What Are Some Korean Compliments?

Written by mark keller
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What Are Some Korean Compliments?
Korean compliments reflect the values of Korean culture. (Photos.com/Photos.com/Getty Images)

Compliments in Korean share many similarities to those in English, though compliments are less often exchanged and the subjects of such compliments are often different. The response to a compliment also differs, with polite deflection being much more common than vocal acceptance.


Compliments on someone's personality are much more widespread in Korean than in English, being far more common than compliments on appearance. The phrase "dangsin-eun geunmyeon" means "you are diligent," while "dangsin-i jeongjung aleu" means "you are polite."


People everywhere enjoy being complimented on something they've just done, and Koreans are no exception. "Jalhaess-eo" means "good job," "daedanhae" translates as "that's great!" and "dangsin-i choegoya" means "you're the best" or "thumbs-up to you!" After a friend's success, compliment him with "jal doeeoss-eo," meaning "that went well!"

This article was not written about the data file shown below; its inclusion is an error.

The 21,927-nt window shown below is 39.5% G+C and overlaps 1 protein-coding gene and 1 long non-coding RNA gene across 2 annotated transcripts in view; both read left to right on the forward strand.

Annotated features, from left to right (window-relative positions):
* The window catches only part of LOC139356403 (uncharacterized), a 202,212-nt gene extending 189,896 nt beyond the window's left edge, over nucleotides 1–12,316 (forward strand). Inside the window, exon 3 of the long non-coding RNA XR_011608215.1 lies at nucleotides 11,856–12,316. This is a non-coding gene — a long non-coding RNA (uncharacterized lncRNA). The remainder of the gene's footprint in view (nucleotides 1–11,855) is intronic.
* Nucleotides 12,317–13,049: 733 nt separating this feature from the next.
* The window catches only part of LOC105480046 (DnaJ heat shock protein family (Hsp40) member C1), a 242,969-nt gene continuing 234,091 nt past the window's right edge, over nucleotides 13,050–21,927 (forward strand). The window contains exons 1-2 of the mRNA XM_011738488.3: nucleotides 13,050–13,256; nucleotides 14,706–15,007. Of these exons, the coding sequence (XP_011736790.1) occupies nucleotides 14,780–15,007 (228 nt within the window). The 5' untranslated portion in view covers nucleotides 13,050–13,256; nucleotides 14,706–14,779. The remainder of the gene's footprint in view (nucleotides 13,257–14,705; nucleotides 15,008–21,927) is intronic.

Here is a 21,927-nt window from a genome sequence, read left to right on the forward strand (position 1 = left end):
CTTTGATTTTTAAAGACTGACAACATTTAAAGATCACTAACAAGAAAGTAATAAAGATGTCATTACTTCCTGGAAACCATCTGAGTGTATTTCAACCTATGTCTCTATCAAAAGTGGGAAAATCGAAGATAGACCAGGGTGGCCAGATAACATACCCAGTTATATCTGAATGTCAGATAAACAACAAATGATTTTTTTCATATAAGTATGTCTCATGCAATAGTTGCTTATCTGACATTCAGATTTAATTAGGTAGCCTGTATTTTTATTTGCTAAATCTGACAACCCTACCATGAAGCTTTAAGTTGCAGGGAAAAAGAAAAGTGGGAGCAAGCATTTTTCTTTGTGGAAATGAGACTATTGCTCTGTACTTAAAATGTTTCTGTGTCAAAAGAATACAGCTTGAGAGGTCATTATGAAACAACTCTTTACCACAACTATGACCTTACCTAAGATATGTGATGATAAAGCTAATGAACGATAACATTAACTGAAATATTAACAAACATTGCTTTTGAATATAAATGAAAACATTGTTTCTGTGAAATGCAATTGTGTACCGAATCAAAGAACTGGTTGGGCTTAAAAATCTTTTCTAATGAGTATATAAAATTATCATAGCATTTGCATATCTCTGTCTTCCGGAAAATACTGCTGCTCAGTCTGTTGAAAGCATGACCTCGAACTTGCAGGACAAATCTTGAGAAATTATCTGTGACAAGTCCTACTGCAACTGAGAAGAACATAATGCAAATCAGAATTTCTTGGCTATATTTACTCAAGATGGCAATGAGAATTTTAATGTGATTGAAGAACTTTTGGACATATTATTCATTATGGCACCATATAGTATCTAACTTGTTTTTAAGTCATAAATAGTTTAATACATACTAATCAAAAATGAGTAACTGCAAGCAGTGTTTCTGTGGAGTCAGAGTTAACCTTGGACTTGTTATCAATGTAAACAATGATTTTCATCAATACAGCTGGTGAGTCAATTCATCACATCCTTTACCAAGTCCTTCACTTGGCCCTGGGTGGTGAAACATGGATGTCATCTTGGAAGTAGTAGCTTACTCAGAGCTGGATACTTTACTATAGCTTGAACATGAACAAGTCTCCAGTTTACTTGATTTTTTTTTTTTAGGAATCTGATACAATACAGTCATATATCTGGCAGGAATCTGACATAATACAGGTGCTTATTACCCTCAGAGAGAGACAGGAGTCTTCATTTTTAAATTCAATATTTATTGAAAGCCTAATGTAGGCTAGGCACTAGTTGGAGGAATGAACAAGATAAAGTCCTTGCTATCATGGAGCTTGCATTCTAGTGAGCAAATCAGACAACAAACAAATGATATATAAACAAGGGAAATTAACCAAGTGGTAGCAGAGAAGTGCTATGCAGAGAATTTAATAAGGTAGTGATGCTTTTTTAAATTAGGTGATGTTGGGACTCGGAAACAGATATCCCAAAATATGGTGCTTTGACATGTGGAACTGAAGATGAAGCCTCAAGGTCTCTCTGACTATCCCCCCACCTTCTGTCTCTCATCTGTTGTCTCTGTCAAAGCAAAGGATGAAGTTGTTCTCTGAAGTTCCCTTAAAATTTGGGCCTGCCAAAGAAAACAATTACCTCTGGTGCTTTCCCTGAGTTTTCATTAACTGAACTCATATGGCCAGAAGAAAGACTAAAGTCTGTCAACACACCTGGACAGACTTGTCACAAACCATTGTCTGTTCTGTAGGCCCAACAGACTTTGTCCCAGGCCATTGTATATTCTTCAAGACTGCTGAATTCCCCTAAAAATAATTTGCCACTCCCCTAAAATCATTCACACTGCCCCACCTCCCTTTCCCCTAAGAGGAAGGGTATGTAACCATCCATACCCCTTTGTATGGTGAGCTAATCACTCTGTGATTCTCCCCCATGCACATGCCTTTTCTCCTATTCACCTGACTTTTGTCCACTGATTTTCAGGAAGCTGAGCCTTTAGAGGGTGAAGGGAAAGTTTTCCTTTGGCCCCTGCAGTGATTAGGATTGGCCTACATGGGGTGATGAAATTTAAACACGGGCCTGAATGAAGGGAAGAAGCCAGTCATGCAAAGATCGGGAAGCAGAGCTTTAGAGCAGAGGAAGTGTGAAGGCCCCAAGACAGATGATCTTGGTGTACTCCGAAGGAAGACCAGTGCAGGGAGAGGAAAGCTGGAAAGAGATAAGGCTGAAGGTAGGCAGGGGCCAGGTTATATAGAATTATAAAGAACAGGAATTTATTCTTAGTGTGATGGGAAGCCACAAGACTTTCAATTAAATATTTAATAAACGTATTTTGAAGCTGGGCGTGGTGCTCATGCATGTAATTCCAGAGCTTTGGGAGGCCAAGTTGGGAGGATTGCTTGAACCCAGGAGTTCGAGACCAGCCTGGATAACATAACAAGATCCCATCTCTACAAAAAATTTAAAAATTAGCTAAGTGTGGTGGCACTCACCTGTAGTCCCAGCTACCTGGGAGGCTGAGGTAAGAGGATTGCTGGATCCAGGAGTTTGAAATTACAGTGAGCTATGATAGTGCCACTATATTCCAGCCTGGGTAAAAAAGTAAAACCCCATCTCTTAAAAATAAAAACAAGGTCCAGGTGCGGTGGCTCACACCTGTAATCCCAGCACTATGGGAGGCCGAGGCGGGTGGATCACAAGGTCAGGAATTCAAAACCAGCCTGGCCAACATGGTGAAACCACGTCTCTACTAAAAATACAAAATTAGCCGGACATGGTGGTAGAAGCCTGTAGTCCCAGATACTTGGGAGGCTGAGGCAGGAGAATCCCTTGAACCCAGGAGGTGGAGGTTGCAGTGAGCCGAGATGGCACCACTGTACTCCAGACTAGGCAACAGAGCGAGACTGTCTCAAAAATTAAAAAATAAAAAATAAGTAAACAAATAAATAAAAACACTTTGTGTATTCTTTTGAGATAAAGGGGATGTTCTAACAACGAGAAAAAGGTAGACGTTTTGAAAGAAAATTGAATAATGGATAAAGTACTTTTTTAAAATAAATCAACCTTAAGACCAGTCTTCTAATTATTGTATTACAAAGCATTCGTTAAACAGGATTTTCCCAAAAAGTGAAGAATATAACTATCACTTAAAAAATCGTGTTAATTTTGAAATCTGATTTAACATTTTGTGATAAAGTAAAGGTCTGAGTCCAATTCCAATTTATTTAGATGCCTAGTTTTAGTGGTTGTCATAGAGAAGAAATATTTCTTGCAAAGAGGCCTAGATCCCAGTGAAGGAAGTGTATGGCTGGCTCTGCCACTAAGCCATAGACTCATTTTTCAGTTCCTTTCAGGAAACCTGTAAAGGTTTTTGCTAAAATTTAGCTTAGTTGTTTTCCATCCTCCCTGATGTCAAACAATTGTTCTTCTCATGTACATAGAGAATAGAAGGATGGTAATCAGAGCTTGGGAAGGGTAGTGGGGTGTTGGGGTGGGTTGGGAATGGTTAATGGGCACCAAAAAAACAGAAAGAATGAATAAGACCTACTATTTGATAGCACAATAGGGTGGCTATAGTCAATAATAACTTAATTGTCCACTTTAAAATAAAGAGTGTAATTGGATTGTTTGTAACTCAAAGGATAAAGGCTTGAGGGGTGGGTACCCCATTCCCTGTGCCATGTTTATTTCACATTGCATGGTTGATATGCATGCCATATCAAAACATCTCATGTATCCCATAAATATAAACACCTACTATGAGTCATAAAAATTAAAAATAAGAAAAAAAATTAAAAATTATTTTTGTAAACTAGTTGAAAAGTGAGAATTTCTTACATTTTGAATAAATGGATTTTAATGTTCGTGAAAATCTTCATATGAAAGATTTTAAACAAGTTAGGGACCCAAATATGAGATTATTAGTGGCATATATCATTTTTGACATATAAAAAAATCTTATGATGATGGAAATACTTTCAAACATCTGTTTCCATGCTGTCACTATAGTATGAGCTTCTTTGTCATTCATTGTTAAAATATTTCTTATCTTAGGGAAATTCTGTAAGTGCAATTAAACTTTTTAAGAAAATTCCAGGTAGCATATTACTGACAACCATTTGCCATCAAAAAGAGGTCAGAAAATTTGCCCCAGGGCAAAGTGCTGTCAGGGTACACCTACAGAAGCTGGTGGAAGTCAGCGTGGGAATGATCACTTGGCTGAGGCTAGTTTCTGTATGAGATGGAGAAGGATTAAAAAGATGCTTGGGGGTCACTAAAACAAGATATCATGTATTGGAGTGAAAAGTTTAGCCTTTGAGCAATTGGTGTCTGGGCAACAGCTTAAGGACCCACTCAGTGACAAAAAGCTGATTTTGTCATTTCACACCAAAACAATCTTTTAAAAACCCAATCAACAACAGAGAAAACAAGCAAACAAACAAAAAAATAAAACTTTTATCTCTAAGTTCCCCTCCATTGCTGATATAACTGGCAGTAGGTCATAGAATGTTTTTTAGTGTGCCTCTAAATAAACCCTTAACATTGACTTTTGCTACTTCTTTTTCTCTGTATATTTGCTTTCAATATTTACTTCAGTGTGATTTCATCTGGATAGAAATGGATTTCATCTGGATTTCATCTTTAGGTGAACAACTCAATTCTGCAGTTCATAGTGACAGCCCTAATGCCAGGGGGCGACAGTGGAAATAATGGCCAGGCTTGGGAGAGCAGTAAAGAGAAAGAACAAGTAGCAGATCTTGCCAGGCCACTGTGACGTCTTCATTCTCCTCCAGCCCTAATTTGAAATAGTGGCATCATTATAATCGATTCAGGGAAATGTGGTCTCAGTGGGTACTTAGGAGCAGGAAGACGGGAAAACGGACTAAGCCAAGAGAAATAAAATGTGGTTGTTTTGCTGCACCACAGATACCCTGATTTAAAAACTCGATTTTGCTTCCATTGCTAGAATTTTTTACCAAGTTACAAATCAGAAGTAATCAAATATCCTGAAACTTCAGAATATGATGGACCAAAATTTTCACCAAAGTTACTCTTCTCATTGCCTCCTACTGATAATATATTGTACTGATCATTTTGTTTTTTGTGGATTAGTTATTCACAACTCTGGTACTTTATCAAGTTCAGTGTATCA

While complimenting people on the way they look is far more common in American culture than in Korean, Westerners don't have a monopoly on the practice. "Dangsin-eun kkochminam-iya" means "you're handsome" in Korean, while "dangsin-eun aleumdawoyo" means "you're beautiful." For a less direct compliment, try "geu [article of clothing] jal eoulliseyo" to compliment what somebody is wearing.

Receiving a Compliment

While English speakers usually thank someone for a compliment, in Korean it is considered more humble and polite to reject or evade the compliment. "Ani," or "no" and "jeongmal?" or "really?" are common replies. If you wish to thank the speaker, say "dangsin-eun modeun malssum-ul sayonghaneun," which translates as "you are using all special words," or "geugeos-eun cheonman," literally meaning "ten million words;" the equivalent of "you are so kind" in English.

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